For CPU usage, you might try shifting the workload around. While you can see the entire system load, most users have no idea what other processing is occurring when they start a job. Many users are happy to discover that they can switch a job from noon to 3 p.m. and get things done in half the time. If the promise of faster turnaround isn't enough, structure your chargeback pricing (if you have it) to encourage people to run non-critical applications during non-peak hours. Geographically diverse users might benefit from shifting time zones, with East Coast users getting jobs run before West Coast folks even arrive at work.

Disk usage can often be traced to just one or two out of control file systems. Perhaps an application is suddenly writing huge log files, or a user has decided to start unloading tapes on your system. A brief chat with the user might help him or her see the light. General file system growth can often be stemmed by some general housekeeping, especially in development environments. At the very least, scrap those dated core files and backup copies.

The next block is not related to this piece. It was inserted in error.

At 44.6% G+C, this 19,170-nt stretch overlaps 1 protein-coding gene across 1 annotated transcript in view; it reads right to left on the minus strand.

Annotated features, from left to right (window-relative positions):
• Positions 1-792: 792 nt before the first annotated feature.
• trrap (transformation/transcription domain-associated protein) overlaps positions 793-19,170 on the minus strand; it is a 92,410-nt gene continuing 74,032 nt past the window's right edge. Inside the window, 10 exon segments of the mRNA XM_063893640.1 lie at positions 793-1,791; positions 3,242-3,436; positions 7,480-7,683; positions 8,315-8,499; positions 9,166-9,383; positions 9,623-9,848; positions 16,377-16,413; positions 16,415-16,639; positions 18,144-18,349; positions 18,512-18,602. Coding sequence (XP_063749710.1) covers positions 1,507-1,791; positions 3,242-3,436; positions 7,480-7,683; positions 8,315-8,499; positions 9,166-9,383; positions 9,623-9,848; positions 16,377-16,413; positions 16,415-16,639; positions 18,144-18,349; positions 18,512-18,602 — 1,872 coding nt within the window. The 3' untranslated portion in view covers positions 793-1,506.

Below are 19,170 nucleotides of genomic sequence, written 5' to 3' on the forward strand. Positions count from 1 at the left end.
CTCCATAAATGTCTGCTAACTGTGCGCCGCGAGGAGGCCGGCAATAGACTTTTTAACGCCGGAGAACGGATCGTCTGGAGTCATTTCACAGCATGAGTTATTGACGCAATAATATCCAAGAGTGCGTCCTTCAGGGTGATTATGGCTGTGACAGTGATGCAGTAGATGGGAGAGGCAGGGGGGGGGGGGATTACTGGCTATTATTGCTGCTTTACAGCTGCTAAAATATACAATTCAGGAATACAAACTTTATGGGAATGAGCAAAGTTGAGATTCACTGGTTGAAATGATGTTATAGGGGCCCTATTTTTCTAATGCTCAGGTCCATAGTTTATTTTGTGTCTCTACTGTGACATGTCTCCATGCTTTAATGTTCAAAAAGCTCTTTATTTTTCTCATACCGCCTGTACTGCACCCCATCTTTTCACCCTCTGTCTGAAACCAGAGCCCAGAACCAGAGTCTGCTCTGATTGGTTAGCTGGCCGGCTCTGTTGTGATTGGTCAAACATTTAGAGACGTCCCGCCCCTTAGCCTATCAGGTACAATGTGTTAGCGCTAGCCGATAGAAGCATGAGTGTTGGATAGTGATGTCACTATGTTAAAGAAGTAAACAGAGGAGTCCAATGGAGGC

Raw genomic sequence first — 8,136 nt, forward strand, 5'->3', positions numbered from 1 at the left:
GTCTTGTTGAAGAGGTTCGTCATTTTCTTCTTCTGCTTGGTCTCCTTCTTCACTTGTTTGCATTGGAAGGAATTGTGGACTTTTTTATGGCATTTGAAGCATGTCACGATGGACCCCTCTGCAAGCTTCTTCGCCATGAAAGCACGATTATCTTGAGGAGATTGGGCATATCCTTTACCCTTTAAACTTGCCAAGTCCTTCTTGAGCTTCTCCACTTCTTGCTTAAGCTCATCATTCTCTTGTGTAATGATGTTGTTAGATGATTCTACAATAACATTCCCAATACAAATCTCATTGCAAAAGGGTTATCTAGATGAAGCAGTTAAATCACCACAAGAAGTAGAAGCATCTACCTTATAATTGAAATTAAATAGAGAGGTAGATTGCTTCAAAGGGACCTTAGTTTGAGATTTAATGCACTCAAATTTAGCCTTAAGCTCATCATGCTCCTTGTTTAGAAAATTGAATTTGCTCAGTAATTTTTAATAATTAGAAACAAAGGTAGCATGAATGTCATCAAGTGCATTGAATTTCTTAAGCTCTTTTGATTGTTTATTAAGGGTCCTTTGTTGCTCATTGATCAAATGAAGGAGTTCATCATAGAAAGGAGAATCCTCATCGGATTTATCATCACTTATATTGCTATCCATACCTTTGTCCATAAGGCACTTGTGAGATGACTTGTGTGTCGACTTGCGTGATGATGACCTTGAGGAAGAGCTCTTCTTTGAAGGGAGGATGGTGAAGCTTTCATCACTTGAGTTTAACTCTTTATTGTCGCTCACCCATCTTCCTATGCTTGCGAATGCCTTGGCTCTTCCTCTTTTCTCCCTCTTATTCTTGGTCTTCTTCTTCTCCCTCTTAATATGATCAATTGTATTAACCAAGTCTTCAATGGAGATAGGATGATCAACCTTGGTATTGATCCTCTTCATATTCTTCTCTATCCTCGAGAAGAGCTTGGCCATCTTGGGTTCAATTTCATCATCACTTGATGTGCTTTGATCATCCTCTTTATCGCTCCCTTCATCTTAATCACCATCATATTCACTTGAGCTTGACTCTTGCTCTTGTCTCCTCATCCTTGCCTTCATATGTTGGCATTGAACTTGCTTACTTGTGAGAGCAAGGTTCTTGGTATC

After working with your users and helping them to help you, it's time to consider expanding your system. You may also find it useful to establish fixed thresholds that trigger upgrades. For example, you might buy additional disk space when you hit 80 percent capacity, or consider upgrading your CPU when the system runs at 100 percent for more than an hour in primetime. These thresholds make it easier to plan upgrades and justify new purchases to the accounting department ("We wanted to hold off on buying more disk space, but gee, we hit the 80 percent mark, and The Book says we have to buy more when that happens...").

If you worked things right with Accounting when you bought the system, you'll have budgeted the funds needed to buy the expansion you need. If not, you'll find yourself, hat in hand, at the CFO's doorstep, pleading for funds. With any luck, prices will have fallen since your last purchase, enabling you to buy more with the money you planned to spend.